Australian teenagers as young as 14 are taking extreme measures including vomiting or taking laxatives to control their weight.
A new government study found while a very small minority of mid-adolescents met the criteria for anorexia or bulimia, significant numbers had taken action to try and control their weight.
The Growing Up In Australia Longitudinal Study of Australian Children found girls were more worried about their weight than boys, and many consider their weight an important measure of how they felt about themselves.
Australian Institute of Family Studies Executive Manager Galina Daraganova said that along with expressing negative feelings about their weight, some teenagers also took quite serious actions to try and control it.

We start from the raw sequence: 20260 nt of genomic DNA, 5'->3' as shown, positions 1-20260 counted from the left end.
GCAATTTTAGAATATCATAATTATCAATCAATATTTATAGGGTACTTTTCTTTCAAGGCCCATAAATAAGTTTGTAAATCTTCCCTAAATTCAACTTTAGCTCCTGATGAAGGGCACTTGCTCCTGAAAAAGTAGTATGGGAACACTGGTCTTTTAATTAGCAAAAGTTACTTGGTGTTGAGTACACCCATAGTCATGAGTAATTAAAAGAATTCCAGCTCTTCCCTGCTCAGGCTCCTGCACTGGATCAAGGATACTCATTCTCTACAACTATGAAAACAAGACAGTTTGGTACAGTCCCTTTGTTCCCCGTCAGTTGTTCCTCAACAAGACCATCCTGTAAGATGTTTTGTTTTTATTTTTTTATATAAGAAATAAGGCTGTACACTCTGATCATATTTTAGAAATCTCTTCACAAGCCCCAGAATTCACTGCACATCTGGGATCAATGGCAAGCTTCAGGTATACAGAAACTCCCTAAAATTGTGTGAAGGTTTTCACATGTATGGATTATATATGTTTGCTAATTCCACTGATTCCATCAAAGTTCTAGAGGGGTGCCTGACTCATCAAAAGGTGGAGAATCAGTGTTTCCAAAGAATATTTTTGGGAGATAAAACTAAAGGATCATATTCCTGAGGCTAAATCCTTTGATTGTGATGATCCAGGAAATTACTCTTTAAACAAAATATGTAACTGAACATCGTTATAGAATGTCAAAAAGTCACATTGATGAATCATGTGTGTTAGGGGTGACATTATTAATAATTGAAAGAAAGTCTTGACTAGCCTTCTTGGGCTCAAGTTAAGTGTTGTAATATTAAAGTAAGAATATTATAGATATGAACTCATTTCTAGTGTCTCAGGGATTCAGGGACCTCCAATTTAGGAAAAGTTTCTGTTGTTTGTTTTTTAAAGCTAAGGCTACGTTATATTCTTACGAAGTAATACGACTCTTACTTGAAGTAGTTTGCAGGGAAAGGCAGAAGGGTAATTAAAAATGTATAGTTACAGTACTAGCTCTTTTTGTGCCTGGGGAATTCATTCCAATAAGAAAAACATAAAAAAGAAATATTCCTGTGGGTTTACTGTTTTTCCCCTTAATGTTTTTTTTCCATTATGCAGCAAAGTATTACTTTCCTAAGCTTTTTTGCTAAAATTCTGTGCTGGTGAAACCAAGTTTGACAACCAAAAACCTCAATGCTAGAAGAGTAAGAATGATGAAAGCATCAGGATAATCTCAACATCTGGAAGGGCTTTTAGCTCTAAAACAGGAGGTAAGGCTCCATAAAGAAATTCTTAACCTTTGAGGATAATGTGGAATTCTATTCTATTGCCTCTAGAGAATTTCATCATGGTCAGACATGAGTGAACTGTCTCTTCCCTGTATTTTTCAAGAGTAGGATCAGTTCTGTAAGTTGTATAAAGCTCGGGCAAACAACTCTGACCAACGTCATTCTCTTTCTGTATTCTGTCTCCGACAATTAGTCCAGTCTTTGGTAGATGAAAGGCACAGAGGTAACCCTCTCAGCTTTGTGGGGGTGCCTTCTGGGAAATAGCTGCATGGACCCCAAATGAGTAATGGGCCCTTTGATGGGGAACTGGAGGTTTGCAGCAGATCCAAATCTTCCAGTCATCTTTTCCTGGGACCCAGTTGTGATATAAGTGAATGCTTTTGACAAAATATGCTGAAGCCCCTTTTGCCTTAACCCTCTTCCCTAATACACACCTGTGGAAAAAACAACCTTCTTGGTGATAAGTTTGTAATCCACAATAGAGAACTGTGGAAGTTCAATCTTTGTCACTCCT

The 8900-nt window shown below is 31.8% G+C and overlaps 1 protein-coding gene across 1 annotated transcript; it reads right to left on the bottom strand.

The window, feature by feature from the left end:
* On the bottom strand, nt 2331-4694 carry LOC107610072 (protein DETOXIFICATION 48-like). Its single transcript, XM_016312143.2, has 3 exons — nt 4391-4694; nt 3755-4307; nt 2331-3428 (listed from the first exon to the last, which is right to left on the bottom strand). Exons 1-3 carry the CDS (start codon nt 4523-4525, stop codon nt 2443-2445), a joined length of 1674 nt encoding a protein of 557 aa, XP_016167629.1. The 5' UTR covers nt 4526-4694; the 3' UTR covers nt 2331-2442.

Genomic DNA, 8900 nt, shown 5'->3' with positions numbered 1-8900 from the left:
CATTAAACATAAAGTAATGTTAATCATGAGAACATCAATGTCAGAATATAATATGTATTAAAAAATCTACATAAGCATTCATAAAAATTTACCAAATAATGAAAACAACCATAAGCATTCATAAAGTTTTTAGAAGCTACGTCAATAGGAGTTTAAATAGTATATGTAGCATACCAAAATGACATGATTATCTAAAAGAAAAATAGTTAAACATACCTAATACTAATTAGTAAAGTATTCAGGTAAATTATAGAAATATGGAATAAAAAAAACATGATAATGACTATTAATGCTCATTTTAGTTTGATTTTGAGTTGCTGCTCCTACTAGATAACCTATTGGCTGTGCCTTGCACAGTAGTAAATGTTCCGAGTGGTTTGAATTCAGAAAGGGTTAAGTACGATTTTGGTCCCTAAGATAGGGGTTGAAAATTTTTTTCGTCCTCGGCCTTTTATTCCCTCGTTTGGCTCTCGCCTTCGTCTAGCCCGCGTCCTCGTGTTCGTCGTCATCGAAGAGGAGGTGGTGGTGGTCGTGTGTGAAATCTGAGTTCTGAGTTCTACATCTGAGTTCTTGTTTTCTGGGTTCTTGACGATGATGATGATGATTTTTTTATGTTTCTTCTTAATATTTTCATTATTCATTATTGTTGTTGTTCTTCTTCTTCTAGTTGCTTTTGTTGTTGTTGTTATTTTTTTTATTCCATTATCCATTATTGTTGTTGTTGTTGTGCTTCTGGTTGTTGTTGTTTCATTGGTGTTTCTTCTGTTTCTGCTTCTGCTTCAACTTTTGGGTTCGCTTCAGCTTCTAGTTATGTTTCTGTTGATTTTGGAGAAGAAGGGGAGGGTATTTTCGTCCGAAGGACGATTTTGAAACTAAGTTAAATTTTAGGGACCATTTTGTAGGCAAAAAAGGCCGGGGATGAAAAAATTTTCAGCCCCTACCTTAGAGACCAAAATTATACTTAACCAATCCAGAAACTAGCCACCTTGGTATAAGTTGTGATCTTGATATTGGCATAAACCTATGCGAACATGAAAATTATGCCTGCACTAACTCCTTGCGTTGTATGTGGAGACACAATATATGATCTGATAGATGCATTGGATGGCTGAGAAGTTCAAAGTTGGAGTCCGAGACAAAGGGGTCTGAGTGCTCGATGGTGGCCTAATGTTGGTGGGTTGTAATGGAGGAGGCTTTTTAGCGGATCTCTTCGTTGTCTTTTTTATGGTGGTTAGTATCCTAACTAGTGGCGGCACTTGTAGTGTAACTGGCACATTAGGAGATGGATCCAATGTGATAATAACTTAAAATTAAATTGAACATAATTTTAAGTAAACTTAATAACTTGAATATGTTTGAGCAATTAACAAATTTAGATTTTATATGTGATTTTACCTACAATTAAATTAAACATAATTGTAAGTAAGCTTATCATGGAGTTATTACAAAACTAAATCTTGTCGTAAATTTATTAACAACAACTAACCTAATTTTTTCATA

This included making themselves vomit, taking laxatives or appetite suppressants, skipping meals and exercising for the sole purpose of losing weight.
Dr Daraganova said that among the 14 and 15-year-olds who were dieting, about half of the boys and a third of the girls were actually overweight, according to their body mass index.
The study found girls who were dieting at age 14 and 15 had higher levels of emotional problems, compared to those who were not dieting.
"Among girls who were dieting at this age, 58 per cent had elevated depressive symptoms and 47 per cent had elevated anxiety symptoms," Dr Daraganova said.
"Among boys dieting at age 14 (and) 15, 31 per cent had symptoms of depression and 16 per cent had symptoms of anxiety, twice that of boys who were not dieting."
She said dieting did not impact physically on adolescents in the study, but had a marginal, negative effect on adolescents' levels of school and social functioning.
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